An XML document or a collection of documents can be queried like that of an SQL database; semantically speaking. The means of performing these queries is through the language known as XQuery. While in general this is nothing more than a query language, it does also include some features associated with full-blown languages. It was the XML Query group at the World Wide Web Consortium who developed and launched XQuery 1.0 and now with the upcoming release of the XSLT 2.0 technology, the advancements and upkeep of XQuery has been turned over to that particular group at the W3C.
It was in the beginning of 2007 that XQuery first became a recommendation of the World Wide Web Consortium as it was pivotal to making sure that the new XPath 2.0 was fully-functional. Known as XML Query, the ultimate goal of the development of this technology was to allow for an improved flexibility of data extraction from both virtual as well as real documents which are available on the internet. In turn, the outcome was the ability to make an XML document function like that of a database.
With XQuery, one can not only extract data from an XML file, it is also capable of manipulating it to its needs. Furthermore, it is not just limited to XML files, but rather it can work with any type of data which is viewable in an XML format. This allows for the XML documents; or rather XML structured documents to be handled like that of a relational database.
Using the XPath expressions, the XQuery is able to find and extract various parts of an XML or XML-like document without having to load or access the remainder of the document. In completing this function, the XQuery makes use of a FLWOR type expression which stands for, “FOR, LET, WHERE, ORDER BY and RETURN. Not only can the XML documents be accessed, extracted from and manipulated, but thanks to XQuery, these documents can also be constructed as needed. The concept basically turns the XML file into a dynamic relational database for web development. It may be considered similar to that of a flat file database, however the syntax of the XQuery is much easier to learn and handle in comparison to that of say Perl.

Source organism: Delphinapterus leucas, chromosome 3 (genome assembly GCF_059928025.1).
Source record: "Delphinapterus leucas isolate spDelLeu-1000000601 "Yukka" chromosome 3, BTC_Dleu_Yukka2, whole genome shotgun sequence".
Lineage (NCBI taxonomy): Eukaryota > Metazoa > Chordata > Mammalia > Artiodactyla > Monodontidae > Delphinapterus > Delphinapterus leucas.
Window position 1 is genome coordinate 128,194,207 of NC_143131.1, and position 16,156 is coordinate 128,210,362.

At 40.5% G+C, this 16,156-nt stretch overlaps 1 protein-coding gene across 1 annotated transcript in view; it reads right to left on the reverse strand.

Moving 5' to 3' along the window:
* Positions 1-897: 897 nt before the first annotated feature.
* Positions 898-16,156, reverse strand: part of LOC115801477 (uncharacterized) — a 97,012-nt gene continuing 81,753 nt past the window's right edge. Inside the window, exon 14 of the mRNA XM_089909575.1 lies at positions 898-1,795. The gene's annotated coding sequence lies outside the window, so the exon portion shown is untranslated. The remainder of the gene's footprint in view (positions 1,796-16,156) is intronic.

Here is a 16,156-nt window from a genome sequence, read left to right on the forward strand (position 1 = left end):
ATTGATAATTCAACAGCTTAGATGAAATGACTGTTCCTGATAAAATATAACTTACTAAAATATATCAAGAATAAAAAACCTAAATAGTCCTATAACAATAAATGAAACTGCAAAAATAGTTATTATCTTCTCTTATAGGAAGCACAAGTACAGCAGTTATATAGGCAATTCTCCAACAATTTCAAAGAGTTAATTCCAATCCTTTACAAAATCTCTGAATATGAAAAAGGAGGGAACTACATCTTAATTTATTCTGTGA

Since the XML document is already developed using a tree-like structure in that nodes, elements and attributes can be assigned, this makes the use of XQuery very simple to manage. However, it is important to point out that as of the currently released version of the language, the ability to update both XML documents as well as databases is non existent. Seeing as though this would be one of the most sought after updates in the development, one can surely expect that XQuery 2.0 will contain this type of support.Original Authors: Nick
Edit Update Authors: M.A.Harris
Updated On: 04/03/2009